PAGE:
Postcard from Beirut – XII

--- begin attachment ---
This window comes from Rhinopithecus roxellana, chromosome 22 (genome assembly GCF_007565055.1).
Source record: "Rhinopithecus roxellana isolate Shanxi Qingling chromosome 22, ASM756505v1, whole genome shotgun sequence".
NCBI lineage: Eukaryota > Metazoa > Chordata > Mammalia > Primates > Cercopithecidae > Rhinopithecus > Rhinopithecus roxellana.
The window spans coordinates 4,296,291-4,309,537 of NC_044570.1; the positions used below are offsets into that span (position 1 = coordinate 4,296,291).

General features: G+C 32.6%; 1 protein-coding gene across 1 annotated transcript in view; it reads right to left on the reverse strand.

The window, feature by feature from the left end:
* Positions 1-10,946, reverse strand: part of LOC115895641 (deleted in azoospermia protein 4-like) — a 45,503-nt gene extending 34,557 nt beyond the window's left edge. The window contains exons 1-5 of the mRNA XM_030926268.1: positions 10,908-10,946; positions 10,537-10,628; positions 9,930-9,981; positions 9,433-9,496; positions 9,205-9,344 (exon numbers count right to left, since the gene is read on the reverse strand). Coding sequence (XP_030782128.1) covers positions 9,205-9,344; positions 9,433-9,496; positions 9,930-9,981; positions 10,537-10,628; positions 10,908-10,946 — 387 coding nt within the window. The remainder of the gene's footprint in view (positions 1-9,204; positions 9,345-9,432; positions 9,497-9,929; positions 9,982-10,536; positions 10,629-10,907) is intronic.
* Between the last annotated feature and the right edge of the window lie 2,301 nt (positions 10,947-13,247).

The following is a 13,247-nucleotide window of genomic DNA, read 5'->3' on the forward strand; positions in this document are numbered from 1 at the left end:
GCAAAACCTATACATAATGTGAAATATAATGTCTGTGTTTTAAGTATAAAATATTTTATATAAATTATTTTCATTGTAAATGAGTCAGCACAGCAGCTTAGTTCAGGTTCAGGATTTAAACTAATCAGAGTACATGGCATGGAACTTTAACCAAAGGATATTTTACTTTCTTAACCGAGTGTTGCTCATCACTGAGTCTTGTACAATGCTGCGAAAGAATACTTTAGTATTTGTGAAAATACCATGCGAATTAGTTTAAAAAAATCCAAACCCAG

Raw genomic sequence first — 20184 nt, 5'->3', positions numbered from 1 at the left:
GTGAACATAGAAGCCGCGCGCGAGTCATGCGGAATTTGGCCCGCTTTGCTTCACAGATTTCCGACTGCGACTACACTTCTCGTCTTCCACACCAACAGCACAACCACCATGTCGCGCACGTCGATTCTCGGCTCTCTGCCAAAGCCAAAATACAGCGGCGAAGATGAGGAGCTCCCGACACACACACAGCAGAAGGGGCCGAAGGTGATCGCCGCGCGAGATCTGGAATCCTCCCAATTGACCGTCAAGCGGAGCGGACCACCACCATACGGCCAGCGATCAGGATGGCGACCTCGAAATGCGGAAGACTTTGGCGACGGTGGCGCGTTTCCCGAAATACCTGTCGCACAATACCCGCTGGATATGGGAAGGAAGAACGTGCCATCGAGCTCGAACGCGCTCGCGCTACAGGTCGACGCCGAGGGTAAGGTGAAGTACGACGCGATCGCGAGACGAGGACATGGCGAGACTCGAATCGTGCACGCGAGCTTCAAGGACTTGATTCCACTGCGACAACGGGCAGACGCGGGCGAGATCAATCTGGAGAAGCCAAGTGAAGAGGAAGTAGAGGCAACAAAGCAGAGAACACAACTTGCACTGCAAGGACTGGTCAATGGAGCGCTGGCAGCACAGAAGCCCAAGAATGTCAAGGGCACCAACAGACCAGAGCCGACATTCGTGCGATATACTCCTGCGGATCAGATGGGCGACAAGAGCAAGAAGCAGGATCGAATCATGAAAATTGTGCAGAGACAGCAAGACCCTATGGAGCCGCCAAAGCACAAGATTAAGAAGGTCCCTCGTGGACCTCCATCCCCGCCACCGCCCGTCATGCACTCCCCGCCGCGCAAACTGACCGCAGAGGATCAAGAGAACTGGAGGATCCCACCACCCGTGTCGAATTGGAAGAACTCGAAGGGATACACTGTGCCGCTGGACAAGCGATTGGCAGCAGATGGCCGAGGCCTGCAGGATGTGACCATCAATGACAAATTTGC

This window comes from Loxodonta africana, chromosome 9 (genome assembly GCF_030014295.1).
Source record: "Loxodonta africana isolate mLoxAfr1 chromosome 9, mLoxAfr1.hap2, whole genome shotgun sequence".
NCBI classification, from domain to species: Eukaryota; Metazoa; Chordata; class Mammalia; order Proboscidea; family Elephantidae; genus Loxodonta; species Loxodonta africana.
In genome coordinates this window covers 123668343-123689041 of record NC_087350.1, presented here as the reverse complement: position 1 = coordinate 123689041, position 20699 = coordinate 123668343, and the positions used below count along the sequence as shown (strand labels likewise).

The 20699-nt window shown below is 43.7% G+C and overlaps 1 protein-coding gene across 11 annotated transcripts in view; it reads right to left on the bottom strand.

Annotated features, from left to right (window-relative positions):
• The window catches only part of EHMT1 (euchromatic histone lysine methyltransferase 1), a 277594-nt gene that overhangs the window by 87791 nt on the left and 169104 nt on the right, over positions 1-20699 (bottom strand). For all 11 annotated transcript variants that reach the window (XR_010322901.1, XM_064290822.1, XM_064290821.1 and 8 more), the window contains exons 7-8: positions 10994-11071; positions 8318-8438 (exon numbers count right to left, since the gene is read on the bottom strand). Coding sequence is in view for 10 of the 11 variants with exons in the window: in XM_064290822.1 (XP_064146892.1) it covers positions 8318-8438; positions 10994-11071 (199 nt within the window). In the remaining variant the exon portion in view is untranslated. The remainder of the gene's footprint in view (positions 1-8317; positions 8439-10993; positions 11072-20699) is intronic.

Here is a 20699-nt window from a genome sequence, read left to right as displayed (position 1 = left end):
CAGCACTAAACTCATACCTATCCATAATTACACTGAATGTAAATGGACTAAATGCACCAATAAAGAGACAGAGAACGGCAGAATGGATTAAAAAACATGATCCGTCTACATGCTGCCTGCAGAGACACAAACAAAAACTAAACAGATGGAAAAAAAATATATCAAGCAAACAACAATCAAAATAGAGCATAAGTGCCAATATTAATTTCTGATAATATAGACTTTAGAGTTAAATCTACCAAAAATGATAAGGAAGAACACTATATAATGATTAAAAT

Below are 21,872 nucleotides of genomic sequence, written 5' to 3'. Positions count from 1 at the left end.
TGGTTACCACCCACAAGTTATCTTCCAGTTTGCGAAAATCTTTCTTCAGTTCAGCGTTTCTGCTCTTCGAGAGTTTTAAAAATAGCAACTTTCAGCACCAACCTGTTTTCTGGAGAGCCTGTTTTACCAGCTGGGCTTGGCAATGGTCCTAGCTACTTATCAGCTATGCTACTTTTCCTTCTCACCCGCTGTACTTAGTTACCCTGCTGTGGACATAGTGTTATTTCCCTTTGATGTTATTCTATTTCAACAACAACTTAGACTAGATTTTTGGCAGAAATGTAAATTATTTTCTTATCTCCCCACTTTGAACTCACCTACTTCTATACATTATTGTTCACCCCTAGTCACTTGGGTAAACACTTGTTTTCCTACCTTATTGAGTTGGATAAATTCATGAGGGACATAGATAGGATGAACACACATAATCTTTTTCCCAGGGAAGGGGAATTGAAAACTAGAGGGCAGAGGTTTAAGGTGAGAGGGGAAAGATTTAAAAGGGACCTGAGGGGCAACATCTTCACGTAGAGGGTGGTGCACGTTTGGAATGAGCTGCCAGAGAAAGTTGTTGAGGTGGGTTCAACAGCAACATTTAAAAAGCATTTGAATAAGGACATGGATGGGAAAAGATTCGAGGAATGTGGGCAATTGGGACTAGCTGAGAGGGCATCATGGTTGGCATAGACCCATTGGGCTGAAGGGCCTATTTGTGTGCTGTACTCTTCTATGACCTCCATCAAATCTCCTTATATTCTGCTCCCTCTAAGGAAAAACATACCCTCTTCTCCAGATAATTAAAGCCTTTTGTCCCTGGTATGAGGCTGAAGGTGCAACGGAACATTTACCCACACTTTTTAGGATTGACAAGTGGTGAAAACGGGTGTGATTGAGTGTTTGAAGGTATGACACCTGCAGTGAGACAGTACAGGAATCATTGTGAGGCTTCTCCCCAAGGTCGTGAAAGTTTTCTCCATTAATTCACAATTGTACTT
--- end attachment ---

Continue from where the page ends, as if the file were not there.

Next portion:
There are a few more things I meant to tell you before I left. In almost every shop in Beirut, you can buy single eggs. And bars always serve drinks with snacks: breaded nuts are common but you can’t rule out pretzels, tortilla chips, olives, carrots in lime juice, fried corn, sunflower seeds, pumpkin seeds, popcorn, or the occasional mystery fruit that tastes like the mealy love child of an olive and an apple. Next to hospitals, and only next to hospitals, streets can switch directions, so that you’re meant to be driving, just for a block or two, on the left—nearby signs only hint at this. Stonewashed jeans are huge here. There are handbills pasted all over the city that advertise a “Massage by Professional Man”—I imagine not a trained masseuse, but an accountant or engineer, tie thrown over his shoulder, rubbing down the citizenry. The bats that come out in the evening to hunt are among the most acrobatic I have ever seen. You never have to be embarrassed looking both ways on a one-way street—there are probably mopeds coming from that direction. The assault-rifle-bearing soldiers around town are unfazed when pedestrians have to squeeze cozily past, but they do not like, not one bit, loitering or anything that looks like loitering. The difference between the temperature in the sun and the temperature in the shade is hard to believe—the pounding of a hot anvil turned, suddenly, into a breezy idyll. No one uses street names. There is a robust population of cats around the city, but they are not exactly feral—they’re fed and befriended and loved—more like Beirut’s collective pet. I never saw anyone washing a car, but I saw several people dusting their cars with outsized ostrich-feather dusters. You do not have to go too far to find songbirds for sale on the street. Also, scrap metal trucks drive through the neighborhoods all day, one man at the wheel, another standing in the back with the day’s haul, calling out rhythmically to the city, without frenzy or salesmanship, and the best can make it almost musical, an alluring chant, the lullaby of a city on the make.